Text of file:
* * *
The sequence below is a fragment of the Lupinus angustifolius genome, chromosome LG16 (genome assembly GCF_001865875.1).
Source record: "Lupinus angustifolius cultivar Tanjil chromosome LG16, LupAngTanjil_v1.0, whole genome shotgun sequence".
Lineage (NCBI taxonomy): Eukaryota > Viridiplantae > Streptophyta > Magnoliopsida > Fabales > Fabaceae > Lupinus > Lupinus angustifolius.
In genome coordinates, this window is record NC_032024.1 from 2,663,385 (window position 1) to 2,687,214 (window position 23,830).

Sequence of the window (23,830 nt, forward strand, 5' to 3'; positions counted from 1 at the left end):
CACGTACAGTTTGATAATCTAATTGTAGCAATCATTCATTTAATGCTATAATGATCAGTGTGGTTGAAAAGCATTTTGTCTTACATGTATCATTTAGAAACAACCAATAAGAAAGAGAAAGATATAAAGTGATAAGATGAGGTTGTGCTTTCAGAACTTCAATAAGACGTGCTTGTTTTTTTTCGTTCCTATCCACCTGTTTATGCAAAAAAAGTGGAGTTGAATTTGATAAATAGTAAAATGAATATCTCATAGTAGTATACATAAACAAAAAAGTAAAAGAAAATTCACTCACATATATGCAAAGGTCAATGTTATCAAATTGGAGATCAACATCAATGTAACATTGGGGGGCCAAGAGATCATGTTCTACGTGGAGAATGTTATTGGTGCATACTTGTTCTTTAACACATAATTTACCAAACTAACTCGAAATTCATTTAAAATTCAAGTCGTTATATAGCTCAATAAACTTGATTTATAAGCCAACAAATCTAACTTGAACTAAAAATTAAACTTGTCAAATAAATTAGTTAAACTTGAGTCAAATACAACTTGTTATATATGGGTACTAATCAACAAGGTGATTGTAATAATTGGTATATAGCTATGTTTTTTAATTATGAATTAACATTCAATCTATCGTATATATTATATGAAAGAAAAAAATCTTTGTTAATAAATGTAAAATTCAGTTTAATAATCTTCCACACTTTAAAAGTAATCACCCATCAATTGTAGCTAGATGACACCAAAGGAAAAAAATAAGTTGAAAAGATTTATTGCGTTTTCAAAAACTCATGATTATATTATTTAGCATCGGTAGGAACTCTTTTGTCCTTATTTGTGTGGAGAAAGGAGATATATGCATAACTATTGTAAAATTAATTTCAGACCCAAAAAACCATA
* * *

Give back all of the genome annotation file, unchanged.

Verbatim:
The sequence below is a fragment of the Lupinus angustifolius genome, chromosome LG16 (genome assembly GCF_001865875.1).
Source record: "Lupinus angustifolius cultivar Tanjil chromosome LG16, LupAngTanjil_v1.0, whole genome shotgun sequence".
Lineage (NCBI taxonomy): Eukaryota > Viridiplantae > Streptophyta > Magnoliopsida > Fabales > Fabaceae > Lupinus > Lupinus angustifolius.
In genome coordinates, this window is record NC_032024.1 from 2,663,385 (window position 1) to 2,687,214 (window position 23,830).

Sequence of the window (23,830 nt, forward strand, 5' to 3'; positions counted from 1 at the left end):
CACGTACAGTTTGATAATCTAATTGTAGCAATCATTCATTTAATGCTATAATGATCAGTGTGGTTGAAAAGCATTTTGTCTTACATGTATCATTTAGAAACAACCAATAAGAAAGAGAAAGATATAAAGTGATAAGATGAGGTTGTGCTTTCAGAACTTCAATAAGACGTGCTTGTTTTTTTTCGTTCCTATCCACCTGTTTATGCAAAAAAAGTGGAGTTGAATTTGATAAATAGTAAAATGAATATCTCATAGTAGTATACATAAACAAAAAAGTAAAAGAAAATTCACTCACATATATGCAAAGGTCAATGTTATCAAATTGGAGATCAACATCAATGTAACATTGGGGGGCCAAGAGATCATGTTCTACGTGGAGAATGTTATTGGTGCATACTTGTTCTTTAACACATAATTTACCAAACTAACTCGAAATTCATTTAAAATTCAAGTCGTTATATAGCTCAATAAACTTGATTTATAAGCCAACAAATCTAACTTGAACTAAAAATTAAACTTGTCAAATAAATTAGTTAAACTTGAGTCAAATACAACTTGTTATATATGGGTACTAATCAACAAGGTGATTGTAATAATTGGTATATAGCTATGTTTTTTAATTATGAATTAACATTCAATCTATCGTATATATTATATGAAAGAAAAAAATCTTTGTTAATAAATGTAAAATTCAGTTTAATAATCTTCCACACTTTAAAAGTAATCACCCATCAATTGTAGCTAGATGACACCAAAGGAAAAAAATAAGTTGAAAAGATTTATTGCGTTTTCAAAAACTCATGATTATATTATTTAGCATCGGTAGGAACTCTTTTGTCCTTATTTGTGTGGAGAAAGGAGATATATGCATAACTATTGTAAAATTAATTTCAGACCCAAAAAACCATA